Also to note that I'm the only one bringing in money as of today in a family of wife & kid.

Any recommendations for the discovery phase?
 

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Last edited:
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FlyinRay

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I've Read UNSCRIPTED
Aug 3, 2018
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Thanks for the link, interesting read.
It does help regarding what to do with the money.

I'm wondering, what is a good time to start a money system? At 1k dollar? 10k?
Most importantly, MJ explains a bit more about how the money system works, but is there any more concrete resource where to learn from? Especially about the when to buy, when to sell?
 

Danny Sullivan

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Hey @FlyinRay

money systems works best if done with a lot of money (as MJ mentioned). Investing a little bit won't get you that far and you should rather reinvest in your business.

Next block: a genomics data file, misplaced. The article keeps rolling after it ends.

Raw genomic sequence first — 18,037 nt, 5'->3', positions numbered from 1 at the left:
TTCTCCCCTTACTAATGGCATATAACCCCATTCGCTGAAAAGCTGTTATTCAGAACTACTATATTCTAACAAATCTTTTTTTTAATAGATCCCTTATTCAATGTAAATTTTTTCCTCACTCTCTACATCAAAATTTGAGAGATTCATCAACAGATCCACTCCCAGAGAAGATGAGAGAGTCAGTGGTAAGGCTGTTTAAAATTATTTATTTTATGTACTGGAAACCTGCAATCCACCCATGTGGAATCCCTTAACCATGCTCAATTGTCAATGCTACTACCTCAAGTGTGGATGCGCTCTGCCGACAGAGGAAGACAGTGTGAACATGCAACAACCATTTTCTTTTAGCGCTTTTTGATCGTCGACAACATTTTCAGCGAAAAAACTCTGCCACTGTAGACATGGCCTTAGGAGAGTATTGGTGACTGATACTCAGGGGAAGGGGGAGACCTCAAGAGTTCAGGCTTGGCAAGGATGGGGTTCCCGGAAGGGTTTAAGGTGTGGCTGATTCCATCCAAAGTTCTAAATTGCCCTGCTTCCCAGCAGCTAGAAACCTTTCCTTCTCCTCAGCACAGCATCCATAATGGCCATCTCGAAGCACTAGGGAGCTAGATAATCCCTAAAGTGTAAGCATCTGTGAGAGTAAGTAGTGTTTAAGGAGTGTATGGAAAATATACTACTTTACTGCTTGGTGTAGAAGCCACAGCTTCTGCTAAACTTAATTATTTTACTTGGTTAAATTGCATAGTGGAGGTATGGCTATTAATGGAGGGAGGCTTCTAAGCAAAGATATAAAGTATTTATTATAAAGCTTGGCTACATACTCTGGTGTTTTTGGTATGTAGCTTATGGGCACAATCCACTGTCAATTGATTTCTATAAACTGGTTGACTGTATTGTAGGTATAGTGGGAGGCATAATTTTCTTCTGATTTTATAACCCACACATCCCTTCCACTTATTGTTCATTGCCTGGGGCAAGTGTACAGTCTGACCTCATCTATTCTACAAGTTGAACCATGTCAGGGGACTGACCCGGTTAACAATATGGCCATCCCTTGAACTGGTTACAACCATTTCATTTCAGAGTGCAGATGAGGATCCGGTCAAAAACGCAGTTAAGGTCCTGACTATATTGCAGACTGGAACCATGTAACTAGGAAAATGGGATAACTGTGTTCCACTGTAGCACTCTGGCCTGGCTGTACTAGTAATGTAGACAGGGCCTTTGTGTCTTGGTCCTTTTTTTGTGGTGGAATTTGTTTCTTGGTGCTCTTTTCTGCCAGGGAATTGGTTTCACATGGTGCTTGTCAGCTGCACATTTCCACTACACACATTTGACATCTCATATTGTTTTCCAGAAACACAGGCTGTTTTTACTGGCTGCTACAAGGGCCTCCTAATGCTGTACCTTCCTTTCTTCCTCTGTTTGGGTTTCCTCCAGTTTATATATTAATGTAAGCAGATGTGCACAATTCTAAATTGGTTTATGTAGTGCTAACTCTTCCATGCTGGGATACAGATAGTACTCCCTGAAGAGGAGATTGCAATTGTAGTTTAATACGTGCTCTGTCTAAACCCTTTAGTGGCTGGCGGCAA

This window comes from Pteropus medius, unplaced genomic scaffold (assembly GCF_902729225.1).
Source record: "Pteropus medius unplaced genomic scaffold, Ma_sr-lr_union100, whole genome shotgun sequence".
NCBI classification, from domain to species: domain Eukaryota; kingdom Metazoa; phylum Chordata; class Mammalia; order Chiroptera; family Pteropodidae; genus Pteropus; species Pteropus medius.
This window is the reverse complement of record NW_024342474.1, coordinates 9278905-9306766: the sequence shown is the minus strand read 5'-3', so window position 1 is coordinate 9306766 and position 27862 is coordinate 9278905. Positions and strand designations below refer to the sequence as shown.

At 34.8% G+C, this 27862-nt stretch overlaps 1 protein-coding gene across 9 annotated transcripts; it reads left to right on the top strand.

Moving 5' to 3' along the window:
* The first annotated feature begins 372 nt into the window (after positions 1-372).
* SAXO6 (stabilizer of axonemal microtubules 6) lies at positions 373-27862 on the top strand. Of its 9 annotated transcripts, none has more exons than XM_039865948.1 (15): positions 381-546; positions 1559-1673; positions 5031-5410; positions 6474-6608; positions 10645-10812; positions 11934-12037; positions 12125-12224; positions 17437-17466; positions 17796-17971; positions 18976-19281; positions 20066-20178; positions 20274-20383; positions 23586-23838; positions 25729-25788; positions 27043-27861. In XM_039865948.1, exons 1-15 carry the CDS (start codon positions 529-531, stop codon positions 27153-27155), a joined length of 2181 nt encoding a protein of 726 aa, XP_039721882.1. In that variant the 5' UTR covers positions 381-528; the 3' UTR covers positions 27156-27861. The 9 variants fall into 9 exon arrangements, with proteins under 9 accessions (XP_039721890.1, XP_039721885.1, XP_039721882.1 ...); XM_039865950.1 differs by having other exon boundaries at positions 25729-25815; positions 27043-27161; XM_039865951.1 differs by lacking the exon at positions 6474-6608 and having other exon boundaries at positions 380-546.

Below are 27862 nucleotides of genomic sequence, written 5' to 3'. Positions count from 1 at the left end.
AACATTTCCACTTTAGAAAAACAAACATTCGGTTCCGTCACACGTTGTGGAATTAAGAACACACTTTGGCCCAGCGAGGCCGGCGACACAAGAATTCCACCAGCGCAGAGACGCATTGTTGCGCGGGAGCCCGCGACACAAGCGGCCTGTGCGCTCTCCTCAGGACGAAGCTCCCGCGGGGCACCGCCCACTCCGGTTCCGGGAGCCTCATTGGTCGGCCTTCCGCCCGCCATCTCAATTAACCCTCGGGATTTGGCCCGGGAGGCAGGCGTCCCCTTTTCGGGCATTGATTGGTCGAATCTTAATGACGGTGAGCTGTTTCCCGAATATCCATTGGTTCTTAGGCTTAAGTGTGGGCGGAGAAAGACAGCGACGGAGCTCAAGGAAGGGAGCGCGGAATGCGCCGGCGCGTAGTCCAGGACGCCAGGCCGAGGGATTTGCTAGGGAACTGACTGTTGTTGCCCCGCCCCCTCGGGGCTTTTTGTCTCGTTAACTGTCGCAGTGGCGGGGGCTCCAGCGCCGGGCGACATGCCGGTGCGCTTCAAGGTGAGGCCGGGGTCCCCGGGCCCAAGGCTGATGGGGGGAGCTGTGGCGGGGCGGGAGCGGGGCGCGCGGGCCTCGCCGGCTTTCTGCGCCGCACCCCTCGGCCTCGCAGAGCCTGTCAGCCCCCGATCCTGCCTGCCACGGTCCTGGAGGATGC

I hope your "buying and selling" is not heading towards day-trading. Because a) once you stop, your income stops and b) there's a gazillion others out there doing it and intelligent AI trading millions of stocks per second - if you think you can compete (which i don't think anyone can long run)... no, just forget this. I think it's best to invest long-term in dividend paying stocks or government bonds. And it all comes down to which company you can identify with and has fundamentals that direct them towards a stable / growing future.

I think it's a good thing to have a basic understanding of the company and learn how to analyze stocks.

Here are some english youtube channels i'm watching in regards to dividend investing:

FASTgraphs

ppcian

Aswath Damodaran

There's also a free course where you can start looking into analyzing stocks at open2study (which i highly recommend) here:

Diagnosing the Financial Health of a Business (FinHlth)

If stocks aren't your thing and you'd rather invest in businesses that provide monthly income, you can do that too. There's plenty of people here doing this.

If you got any more questions (was self-improving for at least 8 months daily on analyzing stocks because i thought it's "a way out" of 9-5 before i read MJ's books), i'd be glad to help to the best of my knowledge.